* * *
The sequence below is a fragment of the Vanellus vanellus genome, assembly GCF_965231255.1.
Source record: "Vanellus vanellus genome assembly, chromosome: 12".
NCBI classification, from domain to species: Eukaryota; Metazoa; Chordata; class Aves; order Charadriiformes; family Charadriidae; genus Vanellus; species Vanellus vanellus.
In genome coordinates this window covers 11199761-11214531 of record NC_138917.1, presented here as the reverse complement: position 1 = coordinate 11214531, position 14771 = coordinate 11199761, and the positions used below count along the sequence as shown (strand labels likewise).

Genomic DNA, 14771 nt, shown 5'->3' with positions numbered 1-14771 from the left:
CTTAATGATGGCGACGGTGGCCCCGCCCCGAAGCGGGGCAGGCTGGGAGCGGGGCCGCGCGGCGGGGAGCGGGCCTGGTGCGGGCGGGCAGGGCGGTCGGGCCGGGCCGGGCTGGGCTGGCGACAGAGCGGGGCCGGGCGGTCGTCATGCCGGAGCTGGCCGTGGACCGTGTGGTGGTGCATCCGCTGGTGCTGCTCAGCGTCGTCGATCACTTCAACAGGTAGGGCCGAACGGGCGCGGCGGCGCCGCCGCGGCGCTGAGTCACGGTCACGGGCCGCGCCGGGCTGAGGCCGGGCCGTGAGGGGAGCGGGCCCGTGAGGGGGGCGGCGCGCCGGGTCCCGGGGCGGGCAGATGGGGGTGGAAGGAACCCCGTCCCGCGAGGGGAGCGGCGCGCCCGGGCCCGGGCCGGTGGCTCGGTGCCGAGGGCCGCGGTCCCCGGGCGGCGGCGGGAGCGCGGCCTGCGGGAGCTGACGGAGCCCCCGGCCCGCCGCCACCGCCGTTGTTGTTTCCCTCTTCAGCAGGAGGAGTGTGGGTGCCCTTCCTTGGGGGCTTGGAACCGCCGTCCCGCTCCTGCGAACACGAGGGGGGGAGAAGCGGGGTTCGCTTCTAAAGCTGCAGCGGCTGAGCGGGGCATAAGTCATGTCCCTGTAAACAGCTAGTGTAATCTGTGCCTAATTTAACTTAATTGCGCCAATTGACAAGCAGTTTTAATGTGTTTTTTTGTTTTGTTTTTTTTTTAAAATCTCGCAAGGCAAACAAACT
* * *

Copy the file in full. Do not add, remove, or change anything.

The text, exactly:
The sequence below is a fragment of the Vanellus vanellus genome, assembly GCF_965231255.1.
Source record: "Vanellus vanellus genome assembly, chromosome: 12".
NCBI classification, from domain to species: Eukaryota; Metazoa; Chordata; class Aves; order Charadriiformes; family Charadriidae; genus Vanellus; species Vanellus vanellus.
In genome coordinates this window covers 11199761-11214531 of record NC_138917.1, presented here as the reverse complement: position 1 = coordinate 11214531, position 14771 = coordinate 11199761, and the positions used below count along the sequence as shown (strand labels likewise).

Genomic DNA, 14771 nt, shown 5'->3' with positions numbered 1-14771 from the left:
CTTAATGATGGCGACGGTGGCCCCGCCCCGAAGCGGGGCAGGCTGGGAGCGGGGCCGCGCGGCGGGGAGCGGGCCTGGTGCGGGCGGGCAGGGCGGTCGGGCCGGGCCGGGCTGGGCTGGCGACAGAGCGGGGCCGGGCGGTCGTCATGCCGGAGCTGGCCGTGGACCGTGTGGTGGTGCATCCGCTGGTGCTGCTCAGCGTCGTCGATCACTTCAACAGGTAGGGCCGAACGGGCGCGGCGGCGCCGCCGCGGCGCTGAGTCACGGTCACGGGCCGCGCCGGGCTGAGGCCGGGCCGTGAGGGGAGCGGGCCCGTGAGGGGGGCGGCGCGCCGGGTCCCGGGGCGGGCAGATGGGGGTGGAAGGAACCCCGTCCCGCGAGGGGAGCGGCGCGCCCGGGCCCGGGCCGGTGGCTCGGTGCCGAGGGCCGCGGTCCCCGGGCGGCGGCGGGAGCGCGGCCTGCGGGAGCTGACGGAGCCCCCGGCCCGCCGCCACCGCCGTTGTTGTTTCCCTCTTCAGCAGGAGGAGTGTGGGTGCCCTTCCTTGGGGGCTTGGAACCGCCGTCCCGCTCCTGCGAACACGAGGGGGGGAGAAGCGGGGTTCGCTTCTAAAGCTGCAGCGGCTGAGCGGGGCATAAGTCATGTCCCTGTAAACAGCTAGTGTAATCTGTGCCTAATTTAACTTAATTGCGCCAATTGACAAGCAGTTTTAATGTGTTTTTTTGTTTTGTTTTTTTTTTAAAATCTCGCAAGGCAAACAAACT